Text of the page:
On Sunday afternoon I got an email from a Moroccan friend that ended with this: “Alright, see you at the wedding tonight.”
Kind of awkward, right? Well, not really.
-I don’t know anything about a wedding tonight, but have fun!
-OK, well now you know. Do you want to come?
I’ve never been to a Moroccan wedding, but everyone has stressed that an ‘ers (عَرْسْ) it is THE event to experience. Two fellow Ambassadorial scholars, Annemarie and Jacob, have given really thorough accounts of their Moroccan wedding experiences, which you can read at Amidinns.blogspot.com and Jacobinmorocco.blogspot.com.
Seriously, read them. They both have a lot of details that I didn’t do such a good job of recording myself. In Annemarie’s account you’ll find a timeline, something which prepared me for the long night on Sunday. Jacob even got the chance to hang out with a wedding band!
There’s a lot about Moroccan weddings I’m in no way prepared to explain, and in any case we cut out early—at around 3:30AM.
What I can say, though, is how bizarre and pleasant an experience it was to be welcomed as a total stranger to someone’s wedding. There was no seating arrangement except for the one table reserved for the bride, groom, and close family. So I just joined a group of people who work for the IDMAJ association. The bride, actually, works with IDMAJ.
There are some events leading up to the night of the wedding party, including a henna night for women the day before, but I came just for the main party:
A few dinner courses, served starting around midnight. (You’ll recognize the first one as Pastila–this time with shrimp, though)
The “wine glasses” there are filled with Coke or Sprite, Tabiat alHal.
* * *
This picture was taken well into the night, after the men in the room had finally gotten up to dance.
* * *
The bride. It’s all about the bride.
First the white outfit…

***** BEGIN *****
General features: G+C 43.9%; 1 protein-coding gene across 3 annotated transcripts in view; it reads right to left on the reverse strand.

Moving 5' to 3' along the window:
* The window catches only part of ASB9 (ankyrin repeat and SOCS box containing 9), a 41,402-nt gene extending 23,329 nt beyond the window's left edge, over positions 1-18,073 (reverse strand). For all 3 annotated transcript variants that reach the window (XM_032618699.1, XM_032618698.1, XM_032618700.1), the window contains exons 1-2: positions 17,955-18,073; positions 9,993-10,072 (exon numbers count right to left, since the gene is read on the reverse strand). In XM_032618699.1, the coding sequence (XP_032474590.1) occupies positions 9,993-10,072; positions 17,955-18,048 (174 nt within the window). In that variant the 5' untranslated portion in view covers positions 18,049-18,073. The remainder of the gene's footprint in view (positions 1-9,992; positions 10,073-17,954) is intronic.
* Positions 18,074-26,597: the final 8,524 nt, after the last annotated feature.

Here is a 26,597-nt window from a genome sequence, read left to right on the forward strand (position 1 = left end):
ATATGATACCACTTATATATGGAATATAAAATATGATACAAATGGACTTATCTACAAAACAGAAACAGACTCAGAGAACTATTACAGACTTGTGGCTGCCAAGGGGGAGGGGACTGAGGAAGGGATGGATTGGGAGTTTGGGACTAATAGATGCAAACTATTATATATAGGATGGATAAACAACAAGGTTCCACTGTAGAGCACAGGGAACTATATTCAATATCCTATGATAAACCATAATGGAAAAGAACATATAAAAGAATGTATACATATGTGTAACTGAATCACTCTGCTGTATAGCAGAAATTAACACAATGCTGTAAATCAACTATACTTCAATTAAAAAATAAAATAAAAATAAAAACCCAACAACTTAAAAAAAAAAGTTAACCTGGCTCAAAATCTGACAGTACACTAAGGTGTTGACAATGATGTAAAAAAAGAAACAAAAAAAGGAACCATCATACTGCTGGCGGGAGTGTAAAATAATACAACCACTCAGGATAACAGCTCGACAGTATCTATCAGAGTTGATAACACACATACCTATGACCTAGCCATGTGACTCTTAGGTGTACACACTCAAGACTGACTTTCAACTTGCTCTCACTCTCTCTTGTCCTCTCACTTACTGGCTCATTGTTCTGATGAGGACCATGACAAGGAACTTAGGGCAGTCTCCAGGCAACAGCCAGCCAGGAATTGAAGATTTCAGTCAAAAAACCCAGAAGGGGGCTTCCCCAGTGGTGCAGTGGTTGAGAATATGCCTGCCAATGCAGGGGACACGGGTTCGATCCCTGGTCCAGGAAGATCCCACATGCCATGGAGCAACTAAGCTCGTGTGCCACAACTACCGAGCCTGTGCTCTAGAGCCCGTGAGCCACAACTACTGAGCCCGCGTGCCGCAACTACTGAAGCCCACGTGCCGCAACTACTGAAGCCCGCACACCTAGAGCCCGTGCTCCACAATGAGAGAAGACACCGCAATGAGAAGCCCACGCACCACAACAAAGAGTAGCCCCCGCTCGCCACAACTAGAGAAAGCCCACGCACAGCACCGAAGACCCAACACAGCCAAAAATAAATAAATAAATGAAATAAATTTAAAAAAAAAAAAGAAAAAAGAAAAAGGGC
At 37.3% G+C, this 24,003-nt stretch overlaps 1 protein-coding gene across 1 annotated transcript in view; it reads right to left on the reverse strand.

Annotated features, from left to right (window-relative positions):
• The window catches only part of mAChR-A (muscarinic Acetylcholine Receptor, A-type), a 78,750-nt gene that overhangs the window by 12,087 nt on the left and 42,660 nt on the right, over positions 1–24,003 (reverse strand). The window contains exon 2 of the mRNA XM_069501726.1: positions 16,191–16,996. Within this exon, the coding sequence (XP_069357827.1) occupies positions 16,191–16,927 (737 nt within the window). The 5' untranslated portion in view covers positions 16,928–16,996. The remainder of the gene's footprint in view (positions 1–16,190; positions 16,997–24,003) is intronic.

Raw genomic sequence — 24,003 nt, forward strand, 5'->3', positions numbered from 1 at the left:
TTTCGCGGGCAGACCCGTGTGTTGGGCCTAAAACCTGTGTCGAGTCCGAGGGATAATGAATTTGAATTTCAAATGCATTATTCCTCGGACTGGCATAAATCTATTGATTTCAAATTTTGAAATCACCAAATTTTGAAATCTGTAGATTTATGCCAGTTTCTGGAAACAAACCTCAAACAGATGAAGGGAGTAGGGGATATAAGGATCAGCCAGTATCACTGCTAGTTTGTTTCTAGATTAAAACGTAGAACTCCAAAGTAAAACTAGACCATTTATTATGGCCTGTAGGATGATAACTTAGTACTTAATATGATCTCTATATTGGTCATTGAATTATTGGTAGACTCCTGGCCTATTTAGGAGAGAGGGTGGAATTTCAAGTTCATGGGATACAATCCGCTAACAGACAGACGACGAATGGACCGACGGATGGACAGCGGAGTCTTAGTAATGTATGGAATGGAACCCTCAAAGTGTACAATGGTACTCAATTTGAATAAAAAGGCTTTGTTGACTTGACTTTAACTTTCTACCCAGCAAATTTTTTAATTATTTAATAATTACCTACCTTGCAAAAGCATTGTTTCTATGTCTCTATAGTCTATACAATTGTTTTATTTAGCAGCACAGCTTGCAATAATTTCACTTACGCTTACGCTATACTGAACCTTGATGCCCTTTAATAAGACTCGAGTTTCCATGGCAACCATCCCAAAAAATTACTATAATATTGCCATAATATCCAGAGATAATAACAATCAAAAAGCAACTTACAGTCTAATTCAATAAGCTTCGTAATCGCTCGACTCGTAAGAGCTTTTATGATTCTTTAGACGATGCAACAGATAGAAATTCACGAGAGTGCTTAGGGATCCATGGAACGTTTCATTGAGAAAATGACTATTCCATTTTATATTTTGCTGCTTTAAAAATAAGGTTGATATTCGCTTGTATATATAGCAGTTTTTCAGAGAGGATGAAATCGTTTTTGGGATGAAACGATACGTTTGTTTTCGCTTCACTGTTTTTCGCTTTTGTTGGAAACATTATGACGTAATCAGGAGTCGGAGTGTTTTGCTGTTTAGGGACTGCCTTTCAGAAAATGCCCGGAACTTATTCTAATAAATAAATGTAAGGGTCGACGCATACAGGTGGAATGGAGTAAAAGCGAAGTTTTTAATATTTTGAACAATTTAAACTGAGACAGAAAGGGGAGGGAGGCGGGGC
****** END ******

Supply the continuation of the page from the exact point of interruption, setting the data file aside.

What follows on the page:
Then the red outfit…
And finally the blue. So far. Like I said, we left early.
Cameras flashed everywhere, and flatscreen TVs projected images captured by the videocamera guy who roamed the party almost the whole time. Somewhere in Casablanca there’s footage of me being very awkward.
I dunno, guys. I came away less with the feeling of having “Experienced a Moroccan Wedding!!!” than of having attended a wedding, albeit with Moroccan customs, decoration, dresses, and music.
Which, incidentally, was not exclusively Moroccan. In fact, at one point I recognized a Lebanese wedding song because I’d heard it just last weekend, at my cousin’s wedding in France, to a man who’s part Lebanese.
The thing is that the French weddings I’ve been to are also kind of crazy, if crazy means staying up all night eating until you’re beyond stuffed, dancing and performing wedding traditions. One tradition de chez nous in particular struck my friends as absurd: at the end of the night, the small group of people who’ve made it that far– I did not– will take a huge pot of onion soup (a.k.a. “French Onion Soup,” har har) to the bride and groom for everyone to share. I can no more explain this than I can explain why the Moroccan bride has so many outfit changes. Parce que c’est comme ça.
*The title of this post refers to a cheer/chant that women call out at celebrations. It’s starts out with: Sala wa salaam! and goes on for a good twenty seconds, ending in you-yous all around.